How to switch keyboard layouts on the Windows XP login screen

Do you use several keyboard layouts in Windows XP? Ever been annoyed that the layout at the login screen is locked to the installation default? Here’s how to fix it, with a simple registry hack.

Disclaimer: Use at your own risk, yada yada yada…

How to enable multiple keyboard layouts at login:

  1. Back up the registry!
  2. Start the registry editor: Press Windows+R, type regedit, and press Enter.
  3. Click on HKEY_USERS, and locate the key (the things which look like directories) which is your SID – It should be one of the longest. If you have problems finding the SID, you can try MS’ own getsid.
  4. Right-click the sub-key Control Panel\Input Method\Hot Keys and select Export.
  5. Save the file to disk.
  6. Open the file in a text editor.
  7. Leave the first line in the file, but remove all the keys (and their name/value pairs) which don’t end in 10X, where X is a number. These are the keyboard shortcuts for switching between the layouts (if you have set any).
  8. Replace the SIDs in the key names with .DEFAULT, so that they will be applied to the default user.
  9. Export the Keyboard Layout\Preload key to a file, and copy the contents (except the first line) into the file you worked with earlier. These are the layout settings.
  10. Now you should have a working registry file. Before proceeding, you should check that it’s at least similar to the one I ended up with, below.
  11. Save and double-click on the file to insert the data in the registry.

Now you should be able to change the keyboard layout the same way you do it in Windows when logging in.


Windows Registry Editor Version 5.00
; $Id: dvorak-keyboard-layout-at-login.reg 169 2007-09-25 09:31:02Z vengmark $

; Shortcut keys for layouts 1, 2, and 3
[HKEY_USERS\.DEFAULT\Control Panel\Input Method\Hot Keys0000100]
"Virtual Key"=hex:31,00,00,00
"Key Modifiers"=hex:05,c0,00,00
"Target IME"=hex:09,04,02,f0

[HKEY_USERS\.DEFAULT\Control Panel\Input Method\Hot Keys0000101]
"Virtual Key"=hex:32,00,00,00
"Key Modifiers"=hex:05,c0,00,00
"Target IME"=hex:09,04,09,04

[HKEY_USERS\.DEFAULT\Control Panel\Input Method\Hot Keys0000102]
"Virtual Key"=hex:33,00,00,00
"Key Modifiers"=hex:05,c0,00,00
"Target IME"=hex:14,04,14,04

; Remove old settings
[-HKEY_USERS\.DEFAULT\Keyboard Layout]

; Set layouts
[HKEY_USERS\.DEFAULT\Keyboard Layout\Preload]
; US-Dvorak (default)

; US-English

; Norwegian

; Fallback layouts
[HKEY_USERS\.DEFAULT\Keyboard Layout\Substitutes]

; Use Alt-Shift-# (# is 1, 2, or 3) to change between layouts
[HKEY_USERS\.DEFAULT\Keyboard Layout\Toggle]
"Language Hotkey"="3"
"Layout Hotkey"="3"

Keyboard wishlist

As a follow-up to the great keyboard rant by Rob Manuel, here are a few suggestions rants to the keyboard manufacturers.

Visible logical layout

The Optimus keyboard should be the hottest thing since … keyboards! There’s no turning back now. Logitech, are you reading this?

Flexible physical layout

Don’t like the size/shape of the Enter key? Then change it! Want a Solaris-style shortcut section to the left? Go ahead! Should be easy with projected or touch-screen keyboards, but could be a major pain when adding that springy feeling we’re all so comfortable with.


Plug it in, and it changes transmission to USB while charging the internal batteries. Works as a dream for the iPod. Oh, I can dream, can’t I?

Get rid of as many key combinations as possible

Most people without a university degree don’t seem to catch up on CTRL-C, much less F2, until they’ve used the computer for years. Heck, even the IT consultant who used to have my current job right-clicked for any copy/paste operations! Give Joe / Jane Q Average a keyboard they can understand!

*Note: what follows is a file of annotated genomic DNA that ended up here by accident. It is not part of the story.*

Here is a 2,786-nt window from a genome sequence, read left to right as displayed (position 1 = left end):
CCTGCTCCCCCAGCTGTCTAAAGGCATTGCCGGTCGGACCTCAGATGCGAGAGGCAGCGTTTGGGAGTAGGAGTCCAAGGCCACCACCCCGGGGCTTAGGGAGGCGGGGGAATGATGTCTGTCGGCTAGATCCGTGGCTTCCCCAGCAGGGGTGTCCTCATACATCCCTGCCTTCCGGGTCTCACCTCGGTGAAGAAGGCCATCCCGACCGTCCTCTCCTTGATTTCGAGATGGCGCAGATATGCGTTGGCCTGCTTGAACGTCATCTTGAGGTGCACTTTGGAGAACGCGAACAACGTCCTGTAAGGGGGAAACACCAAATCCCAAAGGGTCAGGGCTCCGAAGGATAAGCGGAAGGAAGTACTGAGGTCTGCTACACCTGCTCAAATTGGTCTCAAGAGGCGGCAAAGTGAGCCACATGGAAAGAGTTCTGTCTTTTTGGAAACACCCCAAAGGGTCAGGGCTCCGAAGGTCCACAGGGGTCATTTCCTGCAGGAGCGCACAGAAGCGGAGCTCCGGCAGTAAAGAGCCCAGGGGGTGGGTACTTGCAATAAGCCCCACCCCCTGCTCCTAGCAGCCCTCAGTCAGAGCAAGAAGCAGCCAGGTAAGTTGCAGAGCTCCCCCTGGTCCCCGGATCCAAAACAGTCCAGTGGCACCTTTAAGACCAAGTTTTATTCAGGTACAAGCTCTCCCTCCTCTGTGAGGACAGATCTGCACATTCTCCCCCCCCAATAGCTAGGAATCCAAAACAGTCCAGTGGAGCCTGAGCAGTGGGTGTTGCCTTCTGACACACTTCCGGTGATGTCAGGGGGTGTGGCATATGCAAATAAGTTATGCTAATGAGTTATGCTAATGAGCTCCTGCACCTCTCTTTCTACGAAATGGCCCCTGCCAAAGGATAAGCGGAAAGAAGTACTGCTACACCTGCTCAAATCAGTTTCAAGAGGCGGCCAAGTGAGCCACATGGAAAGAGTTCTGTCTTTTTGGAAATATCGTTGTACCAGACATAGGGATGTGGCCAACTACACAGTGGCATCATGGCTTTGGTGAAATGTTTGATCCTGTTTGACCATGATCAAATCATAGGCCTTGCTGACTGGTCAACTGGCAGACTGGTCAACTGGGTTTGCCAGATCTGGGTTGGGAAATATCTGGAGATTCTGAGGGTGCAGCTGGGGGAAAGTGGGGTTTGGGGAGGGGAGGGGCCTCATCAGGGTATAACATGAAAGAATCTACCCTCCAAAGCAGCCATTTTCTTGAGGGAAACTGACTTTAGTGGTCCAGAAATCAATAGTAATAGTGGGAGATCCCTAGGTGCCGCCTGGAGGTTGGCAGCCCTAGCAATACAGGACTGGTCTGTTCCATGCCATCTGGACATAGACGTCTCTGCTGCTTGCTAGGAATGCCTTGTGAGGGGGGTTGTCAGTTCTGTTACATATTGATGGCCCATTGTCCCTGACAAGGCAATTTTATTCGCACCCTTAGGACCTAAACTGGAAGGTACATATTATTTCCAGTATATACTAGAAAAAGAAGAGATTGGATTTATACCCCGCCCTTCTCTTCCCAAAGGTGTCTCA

Oh, and leave us geeks the pipes, tildes and backticks.

Don’t ever force F lock on boot

God dammit, Logitech. I will not install your shitty, proprietary software just to turn off that abomination for good! If I turn something off once, I want it to stay that way!

No multimedia keys

They make my keyboard clunkier and less user friendly. Especially putting the Sleep button next to Esc.

Volume dial, not buttons

The only keyboard I’ve seen with this was my old, trusty Acer. Piece of shit PC, but great keyboard. Just a small whirr, and the sound is full / null. And it just worked.

Dvorak in rdesktop

This article is for anyone who is using the Dvorak keyboard layout on Linux, and having problems getting the same to work when connecting to a Windows machine using rdesktop. Jump directly to the solution if you are not interested in the problems encountered.


First, keymaps are just that – AFAIK they just define a translation from the codes sent from the keyboard (“keycodes”, e.g. “41” for the key marked “F” on a QWERTY keyboard) to a symbolic name (“keysym”, e.g. “0x66” with US English and “0x75” with Dvorak keymap when pressing the key marked “F” on a QWERTY keyboard). The problem in connection with rdesktop seems to be that there is a double translation going on when both Windows and Linux are set to use Dvorak – “asdf” on QWERTY should become “aoeu” when using Dvorak, but instead you get “ar.g” in Windows. Argh indeed.

Second, there is no built in Dvorak support in rdesktop. I googled a bit, but couldn’t find any straight answers for why that is the case. Maybe the “market” is just too small, or everyone else figured out the solution with a lot less trouble than I had.


The only configuration I could get to work is the following:

  • Linux set up to use Dvorak
  • rdesktop set up to use US English ( -k en-us)
  • Windows set up to use US English

Beware though: Even though you’re using the setup above, your keyboard map will be messed up if the Windows desktop locks, i.e., if you during a session arrive at the login prompt. You should therefore turn off the screen saver, and use the Linux screen lock instead.